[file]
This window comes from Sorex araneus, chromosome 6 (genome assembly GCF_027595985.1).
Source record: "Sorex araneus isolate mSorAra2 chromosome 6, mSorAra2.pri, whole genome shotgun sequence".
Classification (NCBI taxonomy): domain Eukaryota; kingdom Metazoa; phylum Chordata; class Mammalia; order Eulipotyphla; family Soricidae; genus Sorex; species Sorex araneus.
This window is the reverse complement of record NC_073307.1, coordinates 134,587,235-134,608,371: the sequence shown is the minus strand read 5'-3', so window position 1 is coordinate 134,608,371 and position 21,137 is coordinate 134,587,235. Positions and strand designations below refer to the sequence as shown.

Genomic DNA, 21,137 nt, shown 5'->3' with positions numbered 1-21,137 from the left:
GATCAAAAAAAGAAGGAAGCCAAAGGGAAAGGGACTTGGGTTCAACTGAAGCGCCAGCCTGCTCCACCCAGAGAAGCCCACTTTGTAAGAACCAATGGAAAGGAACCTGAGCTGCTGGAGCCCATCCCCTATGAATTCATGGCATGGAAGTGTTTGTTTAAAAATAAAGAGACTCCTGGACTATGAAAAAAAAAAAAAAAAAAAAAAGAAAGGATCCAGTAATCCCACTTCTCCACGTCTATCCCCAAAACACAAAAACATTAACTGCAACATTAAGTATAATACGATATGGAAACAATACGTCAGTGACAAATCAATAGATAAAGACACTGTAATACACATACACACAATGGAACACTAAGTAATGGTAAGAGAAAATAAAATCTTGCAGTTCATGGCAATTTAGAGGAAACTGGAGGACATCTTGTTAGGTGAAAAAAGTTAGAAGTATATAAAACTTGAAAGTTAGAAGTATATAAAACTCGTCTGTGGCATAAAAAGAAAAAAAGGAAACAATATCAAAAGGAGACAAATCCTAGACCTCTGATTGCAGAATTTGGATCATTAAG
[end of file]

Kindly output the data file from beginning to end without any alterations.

This window comes from Sorex araneus, chromosome 6 (genome assembly GCF_027595985.1).
Source record: "Sorex araneus isolate mSorAra2 chromosome 6, mSorAra2.pri, whole genome shotgun sequence".
Classification (NCBI taxonomy): domain Eukaryota; kingdom Metazoa; phylum Chordata; class Mammalia; order Eulipotyphla; family Soricidae; genus Sorex; species Sorex araneus.
This window is the reverse complement of record NC_073307.1, coordinates 134,587,235-134,608,371: the sequence shown is the minus strand read 5'-3', so window position 1 is coordinate 134,608,371 and position 21,137 is coordinate 134,587,235. Positions and strand designations below refer to the sequence as shown.

Genomic DNA, 21,137 nt, shown 5'->3' with positions numbered 1-21,137 from the left:
GATCAAAAAAAGAAGGAAGCCAAAGGGAAAGGGACTTGGGTTCAACTGAAGCGCCAGCCTGCTCCACCCAGAGAAGCCCACTTTGTAAGAACCAATGGAAAGGAACCTGAGCTGCTGGAGCCCATCCCCTATGAATTCATGGCATGGAAGTGTTTGTTTAAAAATAAAGAGACTCCTGGACTATGAAAAAAAAAAAAAAAAAAAAAAGAAAGGATCCAGTAATCCCACTTCTCCACGTCTATCCCCAAAACACAAAAACATTAACTGCAACATTAAGTATAATACGATATGGAAACAATACGTCAGTGACAAATCAATAGATAAAGACACTGTAATACACATACACACAATGGAACACTAAGTAATGGTAAGAGAAAATAAAATCTTGCAGTTCATGGCAATTTAGAGGAAACTGGAGGACATCTTGTTAGGTGAAAAAAGTTAGAAGTATATAAAACTTGAAAGTTAGAAGTATATAAAACTCGTCTGTGGCATAAAAAGAAAAAAAGGAAACAATATCAAAAGGAGACAAATCCTAGACCTCTGATTGCAGAATTTGGATCATTAAG